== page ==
Tropical Journal of Pharmaceutical Research
Pharmacotherapy Group, Faculty of Pharmacy, University of Benin, Benin City, Nigeria
Vol. 14, No. 9, 2015, pp. 1605-1611
Bioline Code: pr15209
Full paper language: English
Document type: Research Article
Document available free of charge
Tropical Journal of Pharmaceutical Research, Vol. 14, No. 9, 2015, pp. 1605-1611
© Copyright 2015 - Tropical Journal of Pharmaceutical Research
Characterization of Polyhydroxyalkanoates Produced by Contaminated Soil Bacteria using Wastewater and Glucose as Carbon Sources|
Munir, Sajida & Jamil, Nazia
Purpose: To isolate polyhydroxyalkanoates (PHA)-producing bacterial strains from contaminated soil
using industrial wastewater and glucose as carbon sources.
Methods: The strains were isolated and identified as Pseudomonas, Bacillus, Enterobacter,
Exiguobacterium and Stenotrophomonas using biochemical tests and further confirmed by Macrogen
sequencing. Two different sources, namely, glucose and wastewater were used to evaluate and
compare the use of wastewater as a carbon source for PHA production. The biomass obtained was
analyzed by Fourier transform infra-red (FTIR) to identify the presence of PHA in it. Afterwards, PHA
extraction was carried out and then gas chromatography (GC) performed to identify PHA monomers.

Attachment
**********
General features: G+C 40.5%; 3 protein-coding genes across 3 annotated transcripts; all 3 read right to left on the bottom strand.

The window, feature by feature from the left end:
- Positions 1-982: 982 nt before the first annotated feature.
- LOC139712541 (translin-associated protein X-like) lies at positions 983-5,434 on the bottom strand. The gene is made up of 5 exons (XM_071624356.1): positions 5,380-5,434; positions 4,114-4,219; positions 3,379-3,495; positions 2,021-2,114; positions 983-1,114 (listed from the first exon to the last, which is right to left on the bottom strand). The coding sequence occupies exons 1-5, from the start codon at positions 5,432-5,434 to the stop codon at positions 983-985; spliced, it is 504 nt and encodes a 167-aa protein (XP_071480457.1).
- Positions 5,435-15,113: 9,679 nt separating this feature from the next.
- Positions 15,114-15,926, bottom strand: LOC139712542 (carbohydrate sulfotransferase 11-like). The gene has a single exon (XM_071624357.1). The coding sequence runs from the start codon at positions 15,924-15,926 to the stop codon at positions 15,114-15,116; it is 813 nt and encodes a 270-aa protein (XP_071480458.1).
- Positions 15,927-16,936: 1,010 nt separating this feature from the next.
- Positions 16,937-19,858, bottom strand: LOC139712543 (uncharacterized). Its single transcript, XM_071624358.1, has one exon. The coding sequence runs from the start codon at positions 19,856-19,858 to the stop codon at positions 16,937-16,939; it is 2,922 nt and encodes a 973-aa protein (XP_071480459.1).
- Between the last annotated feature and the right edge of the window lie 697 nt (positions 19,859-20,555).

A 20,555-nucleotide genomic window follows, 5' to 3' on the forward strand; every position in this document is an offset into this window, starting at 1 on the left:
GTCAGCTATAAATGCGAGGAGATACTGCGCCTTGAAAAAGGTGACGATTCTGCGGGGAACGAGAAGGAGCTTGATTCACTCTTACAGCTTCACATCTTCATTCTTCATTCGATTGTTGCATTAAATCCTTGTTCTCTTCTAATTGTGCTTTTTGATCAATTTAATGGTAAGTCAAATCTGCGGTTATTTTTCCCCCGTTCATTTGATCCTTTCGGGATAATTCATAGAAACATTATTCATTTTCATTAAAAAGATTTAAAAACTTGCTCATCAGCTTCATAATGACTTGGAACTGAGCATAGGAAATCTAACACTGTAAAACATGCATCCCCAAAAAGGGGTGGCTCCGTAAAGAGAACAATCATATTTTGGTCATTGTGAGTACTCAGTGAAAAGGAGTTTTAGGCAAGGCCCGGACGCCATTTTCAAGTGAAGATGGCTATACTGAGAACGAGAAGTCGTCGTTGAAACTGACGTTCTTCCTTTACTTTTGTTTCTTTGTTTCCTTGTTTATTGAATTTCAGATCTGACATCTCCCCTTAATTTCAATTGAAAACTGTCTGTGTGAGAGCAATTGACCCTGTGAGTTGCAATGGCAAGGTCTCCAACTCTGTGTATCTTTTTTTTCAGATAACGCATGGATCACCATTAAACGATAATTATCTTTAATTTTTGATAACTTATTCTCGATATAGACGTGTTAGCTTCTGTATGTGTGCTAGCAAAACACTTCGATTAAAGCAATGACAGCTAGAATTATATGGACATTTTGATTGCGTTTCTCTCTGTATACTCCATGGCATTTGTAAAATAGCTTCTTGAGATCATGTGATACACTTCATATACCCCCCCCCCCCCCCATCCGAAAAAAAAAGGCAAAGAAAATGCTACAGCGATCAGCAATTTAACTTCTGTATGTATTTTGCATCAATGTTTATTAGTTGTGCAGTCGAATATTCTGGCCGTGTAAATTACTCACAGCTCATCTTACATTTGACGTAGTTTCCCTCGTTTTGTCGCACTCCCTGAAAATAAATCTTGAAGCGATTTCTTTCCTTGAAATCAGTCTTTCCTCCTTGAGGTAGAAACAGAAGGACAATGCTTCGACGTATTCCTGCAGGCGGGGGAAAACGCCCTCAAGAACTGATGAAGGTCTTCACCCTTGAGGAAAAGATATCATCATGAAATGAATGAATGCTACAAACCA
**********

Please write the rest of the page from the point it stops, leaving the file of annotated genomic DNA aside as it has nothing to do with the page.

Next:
Results: Utilization of glucose resulted in the production of PHB, while wastewater yielded copolymers
poly-3 hydroxybutyrate-co-3hydroxyvalerate P(3HB-co-3HV) due to its content of volatile fatty acids
such as acetic acid, propionic acid and butyric acid, which led to the production of different types of
polymers. The maximum PHA production was 41 ± 0.22 % obtained for Stenotrophomonas (SM03)
using 2 % glucose as carbon source while for wastewater, maximum production was achieved by the
Pseudomonas strain (SM01).
Conclusion: Wastewater is produced in large quantities daily during various activities and therefore can
be used as a cheap carbon source for the production of valuable products such as PHA.
Polyhydroxyalkanoates; Wastewater; Glucose; Pseudomonas strain; Stenotrophomonas
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